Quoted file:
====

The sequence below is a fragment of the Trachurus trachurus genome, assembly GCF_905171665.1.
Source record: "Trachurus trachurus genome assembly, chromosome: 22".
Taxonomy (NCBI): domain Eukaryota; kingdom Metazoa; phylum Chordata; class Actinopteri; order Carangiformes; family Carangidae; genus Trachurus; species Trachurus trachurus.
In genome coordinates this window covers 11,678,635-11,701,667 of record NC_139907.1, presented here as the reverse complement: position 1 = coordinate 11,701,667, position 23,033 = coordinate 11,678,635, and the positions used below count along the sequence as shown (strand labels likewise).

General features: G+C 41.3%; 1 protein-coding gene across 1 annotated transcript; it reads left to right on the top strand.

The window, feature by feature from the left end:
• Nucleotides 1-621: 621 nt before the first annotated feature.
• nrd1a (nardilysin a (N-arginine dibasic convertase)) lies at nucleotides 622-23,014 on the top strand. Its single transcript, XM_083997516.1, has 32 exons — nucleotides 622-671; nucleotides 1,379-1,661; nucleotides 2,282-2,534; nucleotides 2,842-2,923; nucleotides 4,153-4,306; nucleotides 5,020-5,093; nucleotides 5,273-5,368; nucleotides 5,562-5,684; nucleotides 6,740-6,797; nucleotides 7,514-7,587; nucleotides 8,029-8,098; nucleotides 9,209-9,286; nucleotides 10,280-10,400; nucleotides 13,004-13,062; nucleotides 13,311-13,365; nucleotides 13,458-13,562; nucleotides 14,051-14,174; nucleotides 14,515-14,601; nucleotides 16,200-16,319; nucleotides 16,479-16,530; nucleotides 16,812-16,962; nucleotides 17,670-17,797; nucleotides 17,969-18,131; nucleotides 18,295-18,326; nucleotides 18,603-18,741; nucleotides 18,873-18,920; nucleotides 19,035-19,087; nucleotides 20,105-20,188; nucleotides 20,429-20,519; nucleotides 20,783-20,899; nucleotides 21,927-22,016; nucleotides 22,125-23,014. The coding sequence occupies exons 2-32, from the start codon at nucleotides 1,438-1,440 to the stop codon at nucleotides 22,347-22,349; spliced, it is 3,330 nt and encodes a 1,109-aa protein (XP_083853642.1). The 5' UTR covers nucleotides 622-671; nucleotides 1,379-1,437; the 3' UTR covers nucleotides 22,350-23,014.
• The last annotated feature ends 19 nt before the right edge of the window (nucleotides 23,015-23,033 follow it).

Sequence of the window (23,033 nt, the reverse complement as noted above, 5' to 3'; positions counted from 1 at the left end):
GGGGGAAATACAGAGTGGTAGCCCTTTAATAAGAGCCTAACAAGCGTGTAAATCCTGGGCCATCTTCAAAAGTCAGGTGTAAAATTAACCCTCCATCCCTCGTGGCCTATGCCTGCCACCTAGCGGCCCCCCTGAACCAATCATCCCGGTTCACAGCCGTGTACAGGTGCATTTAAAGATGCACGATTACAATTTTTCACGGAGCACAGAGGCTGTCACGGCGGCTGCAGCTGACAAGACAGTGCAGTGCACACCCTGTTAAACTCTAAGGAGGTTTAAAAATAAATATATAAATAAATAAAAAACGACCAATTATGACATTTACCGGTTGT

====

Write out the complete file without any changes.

The sequence below is a fragment of the Trachurus trachurus genome, assembly GCF_905171665.1.
Source record: "Trachurus trachurus genome assembly, chromosome: 22".
Taxonomy (NCBI): domain Eukaryota; kingdom Metazoa; phylum Chordata; class Actinopteri; order Carangiformes; family Carangidae; genus Trachurus; species Trachurus trachurus.
In genome coordinates this window covers 11,678,635-11,701,667 of record NC_139907.1, presented here as the reverse complement: position 1 = coordinate 11,701,667, position 23,033 = coordinate 11,678,635, and the positions used below count along the sequence as shown (strand labels likewise).

General features: G+C 41.3%; 1 protein-coding gene across 1 annotated transcript; it reads left to right on the top strand.

The window, feature by feature from the left end:
• Nucleotides 1-621: 621 nt before the first annotated feature.
• nrd1a (nardilysin a (N-arginine dibasic convertase)) lies at nucleotides 622-23,014 on the top strand. Its single transcript, XM_083997516.1, has 32 exons — nucleotides 622-671; nucleotides 1,379-1,661; nucleotides 2,282-2,534; nucleotides 2,842-2,923; nucleotides 4,153-4,306; nucleotides 5,020-5,093; nucleotides 5,273-5,368; nucleotides 5,562-5,684; nucleotides 6,740-6,797; nucleotides 7,514-7,587; nucleotides 8,029-8,098; nucleotides 9,209-9,286; nucleotides 10,280-10,400; nucleotides 13,004-13,062; nucleotides 13,311-13,365; nucleotides 13,458-13,562; nucleotides 14,051-14,174; nucleotides 14,515-14,601; nucleotides 16,200-16,319; nucleotides 16,479-16,530; nucleotides 16,812-16,962; nucleotides 17,670-17,797; nucleotides 17,969-18,131; nucleotides 18,295-18,326; nucleotides 18,603-18,741; nucleotides 18,873-18,920; nucleotides 19,035-19,087; nucleotides 20,105-20,188; nucleotides 20,429-20,519; nucleotides 20,783-20,899; nucleotides 21,927-22,016; nucleotides 22,125-23,014. The coding sequence occupies exons 2-32, from the start codon at nucleotides 1,438-1,440 to the stop codon at nucleotides 22,347-22,349; spliced, it is 3,330 nt and encodes a 1,109-aa protein (XP_083853642.1). The 5' UTR covers nucleotides 622-671; nucleotides 1,379-1,437; the 3' UTR covers nucleotides 22,350-23,014.
• The last annotated feature ends 19 nt before the right edge of the window (nucleotides 23,015-23,033 follow it).

Sequence of the window (23,033 nt, the reverse complement as noted above, 5' to 3'; positions counted from 1 at the left end):
GGGGGAAATACAGAGTGGTAGCCCTTTAATAAGAGCCTAACAAGCGTGTAAATCCTGGGCCATCTTCAAAAGTCAGGTGTAAAATTAACCCTCCATCCCTCGTGGCCTATGCCTGCCACCTAGCGGCCCCCCTGAACCAATCATCCCGGTTCACAGCCGTGTACAGGTGCATTTAAAGATGCACGATTACAATTTTTCACGGAGCACAGAGGCTGTCACGGCGGCTGCAGCTGACAAGACAGTGCAGTGCACACCCTGTTAAACTCTAAGGAGGTTTAAAAATAAATATATAAATAAATAAAAAACGACCAATTATGACATTTACCGGTTGT